4. Idaho: Ban abortions as early as six weeks of pregnancy

When was the bill passed?

Gov. Brad Little, a Republican, signed the bill on April 27.

What does the law say?

It requires providers to perform ultrasound tests to check for cardiac activity. If it is detected, an abortion can only be performed if a person’s life or physical health is in danger or in cases of rape or incest. Because cardiac activity can be detected as early as six weeks of gestation, the law effectively bans abortion before most people realize they are pregnant.

What’s the status of the law?

The bill will go into effect only if a federal court of appeals upholds a similar ban from another state. Planned Parenthood plans to sue in the event that a similar bill is upheld.

5. Oklahoma: Ban abortions as early as six weeks of pregnancy

When was the bill passed?

Gov. Kevin Stitt, a Republican, signed the bill on April 26.

What does the law say?

The law requires ultrasound checks for cardiac activity and bans abortion if detected. An abortion procedure is allowed to avoid “death or avert serious risk of substantial and irreversible physical impairment of a major bodily function” to the individual, but not in the case of rape or incest.

What’s the status of the law?

The law is poised to go into effect in November; however, Planned Parenthood is “prepared to go to court to defend abortion access in Oklahoma if necessary,” said Emily Wales, chief operating officer and general counsel on litigation at Planned Parenthood Great Plains.

6. Oklahoma: Near-total ban on abortion

When was the bill passed?

Gov. Kevin Stitt, a Republican, signed the bill on April 26.

What does the law say?

It bans all abortions in the state unless “necessary to prevent the death of the mother or to prevent substantial or irreversible physical impairment of the mother that substantially increases the risk of death,” but not in instances of rape or incest. If a provider continues to perform abortion procedures, they could lose their medical license.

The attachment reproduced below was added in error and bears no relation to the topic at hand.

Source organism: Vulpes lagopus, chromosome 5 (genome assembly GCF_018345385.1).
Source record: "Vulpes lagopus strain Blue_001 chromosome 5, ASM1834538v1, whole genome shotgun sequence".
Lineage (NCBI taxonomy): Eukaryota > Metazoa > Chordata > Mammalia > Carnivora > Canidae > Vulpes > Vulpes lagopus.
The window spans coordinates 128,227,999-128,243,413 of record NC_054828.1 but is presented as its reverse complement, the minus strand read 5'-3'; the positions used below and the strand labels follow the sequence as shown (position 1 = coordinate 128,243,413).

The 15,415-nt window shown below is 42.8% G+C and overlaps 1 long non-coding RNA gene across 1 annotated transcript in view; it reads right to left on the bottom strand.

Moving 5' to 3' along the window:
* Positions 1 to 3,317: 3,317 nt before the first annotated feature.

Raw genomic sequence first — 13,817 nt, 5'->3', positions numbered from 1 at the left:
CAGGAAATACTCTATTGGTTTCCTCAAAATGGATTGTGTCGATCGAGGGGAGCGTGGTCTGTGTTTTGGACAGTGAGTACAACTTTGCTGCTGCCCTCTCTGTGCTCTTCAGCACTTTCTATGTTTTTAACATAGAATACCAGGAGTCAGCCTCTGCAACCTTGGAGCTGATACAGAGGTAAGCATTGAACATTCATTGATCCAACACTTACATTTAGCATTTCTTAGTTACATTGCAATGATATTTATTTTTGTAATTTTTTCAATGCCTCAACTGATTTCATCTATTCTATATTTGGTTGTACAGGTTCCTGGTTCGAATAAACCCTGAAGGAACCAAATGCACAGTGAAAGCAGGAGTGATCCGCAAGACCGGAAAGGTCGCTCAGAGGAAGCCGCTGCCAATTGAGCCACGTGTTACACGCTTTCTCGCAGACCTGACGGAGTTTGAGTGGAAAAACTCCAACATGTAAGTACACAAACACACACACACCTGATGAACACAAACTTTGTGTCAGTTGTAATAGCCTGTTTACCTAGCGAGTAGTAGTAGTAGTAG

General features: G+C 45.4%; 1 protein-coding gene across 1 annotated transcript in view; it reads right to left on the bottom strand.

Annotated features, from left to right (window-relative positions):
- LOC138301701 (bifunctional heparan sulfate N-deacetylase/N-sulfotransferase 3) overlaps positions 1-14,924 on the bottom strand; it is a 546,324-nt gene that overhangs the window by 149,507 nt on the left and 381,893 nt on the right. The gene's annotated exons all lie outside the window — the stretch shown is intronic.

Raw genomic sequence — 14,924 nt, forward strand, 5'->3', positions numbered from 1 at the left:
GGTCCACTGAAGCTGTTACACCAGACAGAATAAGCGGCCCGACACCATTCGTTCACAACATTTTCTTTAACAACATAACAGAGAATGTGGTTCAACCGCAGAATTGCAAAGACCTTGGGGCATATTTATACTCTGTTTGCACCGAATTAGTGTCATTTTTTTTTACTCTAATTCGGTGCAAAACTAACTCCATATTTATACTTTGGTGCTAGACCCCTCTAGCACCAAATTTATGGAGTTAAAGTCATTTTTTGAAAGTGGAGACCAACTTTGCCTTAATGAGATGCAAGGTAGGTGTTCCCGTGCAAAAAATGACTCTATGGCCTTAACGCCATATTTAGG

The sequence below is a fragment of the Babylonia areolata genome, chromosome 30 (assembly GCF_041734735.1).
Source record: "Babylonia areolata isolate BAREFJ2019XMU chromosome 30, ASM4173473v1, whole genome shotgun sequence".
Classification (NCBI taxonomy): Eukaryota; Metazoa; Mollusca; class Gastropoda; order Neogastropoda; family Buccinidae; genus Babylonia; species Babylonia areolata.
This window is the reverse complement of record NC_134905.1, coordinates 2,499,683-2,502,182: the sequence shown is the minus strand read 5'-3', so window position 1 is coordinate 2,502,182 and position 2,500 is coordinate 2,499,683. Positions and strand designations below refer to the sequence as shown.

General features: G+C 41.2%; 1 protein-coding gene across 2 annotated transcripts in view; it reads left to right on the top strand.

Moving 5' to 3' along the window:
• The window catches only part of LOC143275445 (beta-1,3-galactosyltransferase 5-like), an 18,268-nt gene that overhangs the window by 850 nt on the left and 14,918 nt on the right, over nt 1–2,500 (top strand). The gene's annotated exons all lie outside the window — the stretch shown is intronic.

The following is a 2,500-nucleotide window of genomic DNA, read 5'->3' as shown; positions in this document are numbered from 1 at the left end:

What’s the status of the law?

The near-total ban will take effect in November, but Planned Parenthood says it is exploring all legal options to protect patients in Oklahoma.

7. Oklahoma: “Trigger” ban

When was the bill passed?

Gov. Kevin Stitt, a Republican, signed the bill on April 27.

What does the law say?

The ban would outlaw abortion in the state if the Supreme Court overturns Roe v. Wade.

What’s the status of the law?

It will be added to the state statute in November, but it would only take effect if Roe v. Wade were to fall. If the state enforced the ban, reproductive rights groups would likely sue.

8. South Carolina: Ban abortions as early as six weeks of pregnancy

When was the bill passed?

Gov. Henry McMaster, a Republican, signed the bill on Feb. 18, making it the first state to pass an abortion ban this year.

What does the law say?

It requires doctors to perform ultrasounds to check for cardiac activity. If detected, an abortion can only be performed if the individual’s life is in danger, to prevent irreversible bodily impairment, or if the pregnancy was caused by rape or incest.